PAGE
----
Third in an occasional series on ranked-choice voting.
In discussing the arguments for and against ranked-choice voting, I’ve perhaps emphasized too much the urgency of assuring that the winner of an election have a majority of the votes, for whatever benefit such a result might add to the legitimacy of a winner’s mandate to govern and to whatever extent a majority winner might have to govern on behalf of a broader public.
“Majority rule” sounds like a fairly fundamental premise of democracy, but our American system has many exceptions to it built deeply in (take the bizarre Electoral College system, for example, or the various supermajorities required by the Constitution). There’s also this:
If we were considering whether to adopt RCV for statewide elections, the question of majority rule or plurality rule would be more relevant. For statewide elections (as for U.S. senator, governor, statewide constitutional offices) and for legislative elections, Minnesota uses the first-past-the-post, plurality-wins system that is common in most of the country. And, since Minnesota has a fairly strong third party, many of our recent governors and senators have been elected with a plurality, not a majority of the vote.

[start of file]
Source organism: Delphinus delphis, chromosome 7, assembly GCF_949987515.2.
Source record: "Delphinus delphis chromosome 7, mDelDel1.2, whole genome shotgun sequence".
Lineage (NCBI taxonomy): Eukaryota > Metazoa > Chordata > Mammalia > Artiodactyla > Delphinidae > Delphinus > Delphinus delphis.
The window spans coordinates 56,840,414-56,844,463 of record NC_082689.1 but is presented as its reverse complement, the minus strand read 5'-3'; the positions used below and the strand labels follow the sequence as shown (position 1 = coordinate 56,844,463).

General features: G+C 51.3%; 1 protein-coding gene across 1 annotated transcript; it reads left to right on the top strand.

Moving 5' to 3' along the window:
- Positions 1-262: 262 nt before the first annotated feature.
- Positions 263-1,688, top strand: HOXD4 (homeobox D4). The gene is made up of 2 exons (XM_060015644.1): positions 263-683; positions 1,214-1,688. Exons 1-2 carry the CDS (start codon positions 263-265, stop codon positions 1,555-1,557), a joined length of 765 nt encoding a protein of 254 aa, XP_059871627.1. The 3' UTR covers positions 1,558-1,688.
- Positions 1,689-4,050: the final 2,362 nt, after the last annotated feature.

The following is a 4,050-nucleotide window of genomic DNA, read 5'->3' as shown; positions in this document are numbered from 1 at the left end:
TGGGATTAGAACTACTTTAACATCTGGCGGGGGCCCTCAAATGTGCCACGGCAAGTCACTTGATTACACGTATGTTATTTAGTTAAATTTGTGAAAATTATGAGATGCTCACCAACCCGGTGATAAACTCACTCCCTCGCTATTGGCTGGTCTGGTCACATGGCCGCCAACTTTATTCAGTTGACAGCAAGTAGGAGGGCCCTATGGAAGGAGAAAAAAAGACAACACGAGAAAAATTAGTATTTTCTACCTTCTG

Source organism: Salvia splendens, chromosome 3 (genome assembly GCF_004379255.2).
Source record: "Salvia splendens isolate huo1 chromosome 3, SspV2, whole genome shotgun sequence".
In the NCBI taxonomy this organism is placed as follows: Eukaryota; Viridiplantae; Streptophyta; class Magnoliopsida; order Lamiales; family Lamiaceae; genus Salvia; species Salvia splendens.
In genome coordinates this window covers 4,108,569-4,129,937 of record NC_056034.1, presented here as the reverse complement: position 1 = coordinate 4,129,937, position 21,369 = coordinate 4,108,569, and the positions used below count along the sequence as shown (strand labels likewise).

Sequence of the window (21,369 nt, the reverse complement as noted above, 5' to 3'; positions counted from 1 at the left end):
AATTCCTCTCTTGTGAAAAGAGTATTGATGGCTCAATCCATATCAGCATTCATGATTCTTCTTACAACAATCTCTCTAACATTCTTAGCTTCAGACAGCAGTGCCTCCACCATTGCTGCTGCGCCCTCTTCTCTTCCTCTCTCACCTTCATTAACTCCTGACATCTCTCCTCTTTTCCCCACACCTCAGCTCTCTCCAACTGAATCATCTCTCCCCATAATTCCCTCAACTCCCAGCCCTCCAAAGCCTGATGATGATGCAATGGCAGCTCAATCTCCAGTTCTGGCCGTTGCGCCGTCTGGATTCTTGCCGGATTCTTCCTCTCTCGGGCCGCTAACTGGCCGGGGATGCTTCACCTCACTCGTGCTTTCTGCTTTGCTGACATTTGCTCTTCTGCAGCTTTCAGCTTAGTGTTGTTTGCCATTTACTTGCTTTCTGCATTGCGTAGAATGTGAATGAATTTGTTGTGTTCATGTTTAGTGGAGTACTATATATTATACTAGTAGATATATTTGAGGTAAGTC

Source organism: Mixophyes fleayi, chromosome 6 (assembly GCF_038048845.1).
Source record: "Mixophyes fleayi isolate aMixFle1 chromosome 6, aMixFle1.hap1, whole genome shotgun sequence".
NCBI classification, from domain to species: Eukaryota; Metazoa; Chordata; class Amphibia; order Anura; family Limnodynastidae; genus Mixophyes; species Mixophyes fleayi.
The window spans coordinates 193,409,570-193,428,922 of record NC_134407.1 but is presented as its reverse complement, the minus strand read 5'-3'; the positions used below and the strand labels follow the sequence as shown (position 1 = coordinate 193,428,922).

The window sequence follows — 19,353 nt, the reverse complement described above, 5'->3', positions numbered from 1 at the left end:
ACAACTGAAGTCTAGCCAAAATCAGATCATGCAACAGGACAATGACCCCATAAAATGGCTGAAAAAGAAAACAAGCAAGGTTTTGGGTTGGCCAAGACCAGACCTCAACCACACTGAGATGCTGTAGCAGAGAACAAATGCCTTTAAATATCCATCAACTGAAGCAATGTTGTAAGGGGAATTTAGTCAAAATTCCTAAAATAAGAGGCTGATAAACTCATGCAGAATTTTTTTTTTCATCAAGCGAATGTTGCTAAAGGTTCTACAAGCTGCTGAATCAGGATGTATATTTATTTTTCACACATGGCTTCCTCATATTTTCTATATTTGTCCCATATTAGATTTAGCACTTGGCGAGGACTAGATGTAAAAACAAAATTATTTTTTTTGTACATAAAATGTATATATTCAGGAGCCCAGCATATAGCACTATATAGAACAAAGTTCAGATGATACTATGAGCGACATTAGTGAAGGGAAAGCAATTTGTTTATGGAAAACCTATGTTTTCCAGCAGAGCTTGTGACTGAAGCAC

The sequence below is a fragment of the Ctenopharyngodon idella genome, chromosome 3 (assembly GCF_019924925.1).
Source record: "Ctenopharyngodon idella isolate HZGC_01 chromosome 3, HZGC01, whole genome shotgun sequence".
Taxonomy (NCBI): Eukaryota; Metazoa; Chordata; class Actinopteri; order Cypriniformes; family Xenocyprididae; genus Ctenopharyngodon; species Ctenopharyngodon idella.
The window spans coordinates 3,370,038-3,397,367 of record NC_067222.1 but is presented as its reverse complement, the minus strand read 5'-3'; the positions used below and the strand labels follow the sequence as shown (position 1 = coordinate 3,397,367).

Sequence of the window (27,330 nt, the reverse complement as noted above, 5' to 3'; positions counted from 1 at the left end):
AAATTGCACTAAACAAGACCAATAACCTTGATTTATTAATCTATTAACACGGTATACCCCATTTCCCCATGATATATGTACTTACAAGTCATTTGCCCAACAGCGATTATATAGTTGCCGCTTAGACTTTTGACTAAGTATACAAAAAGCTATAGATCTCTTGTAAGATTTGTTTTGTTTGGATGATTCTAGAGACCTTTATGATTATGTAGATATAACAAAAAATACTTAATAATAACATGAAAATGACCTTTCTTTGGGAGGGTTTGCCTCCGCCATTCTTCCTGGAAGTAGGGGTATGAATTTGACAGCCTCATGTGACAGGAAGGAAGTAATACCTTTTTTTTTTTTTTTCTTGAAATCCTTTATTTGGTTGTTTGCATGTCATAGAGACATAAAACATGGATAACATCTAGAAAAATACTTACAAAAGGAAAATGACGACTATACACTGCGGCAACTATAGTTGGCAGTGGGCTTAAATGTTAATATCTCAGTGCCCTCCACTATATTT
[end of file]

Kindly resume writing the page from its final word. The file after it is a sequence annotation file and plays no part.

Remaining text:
But since RCV in Minnesota is, for now, mostly about municipal elections in Minneapolis and St. Paul – and most especially about the hotly-contested Minneapolis mayoral race — it is important to note that the system in use for such elections before RCV also virtually guaranteed that the winner would receive a majority of the votes.
The old system, in case you need a reminder, was this: There would be an open, nonpartisan primary in September. Then the two biggest primary vote-getters would face each other one on one in November. In a two-person runoff, leaving aside matters like spoiled ballots or abstentions, the winner would essentially be guaranteed of having a majority of votes cast in the race.
Turnout a factor
The larger argument over whether RCV is an improvement has more elements than just the issue of majority rules. But I asked Jeanne Massey of FairVote Minnesota (the leading advocate of RCV) why, since Minneapolis already had a system that produced a majority winner, she believes RCV is an improvement.
Massey’s main response was about the difference in voter turnout between a primary and a general election. Historically, in the odd-numbered years when municipal elections are held, the November general election turnout is double or more of the turnout for primaries, Massey said.
Here are the turnout figures, expressed as a percentage of the registered voter population of Minneapolis, in the last four quadrennial elections when the mayor’s office was on the ballot.
1993: General: 46 percent; primary 23 percent
1997: General: 46 percent; primary 15 percent
2001: General: 40 percent; primary 27 percent
2005: General: 30 percent; primary 15 percent.
As you can see, it’s normal for about twice as many voters to turn out for the general election in November as for the primary. And, with the primary (which used to be held in September) moved up to the first week in August, the primary turnouts are expected to fall further.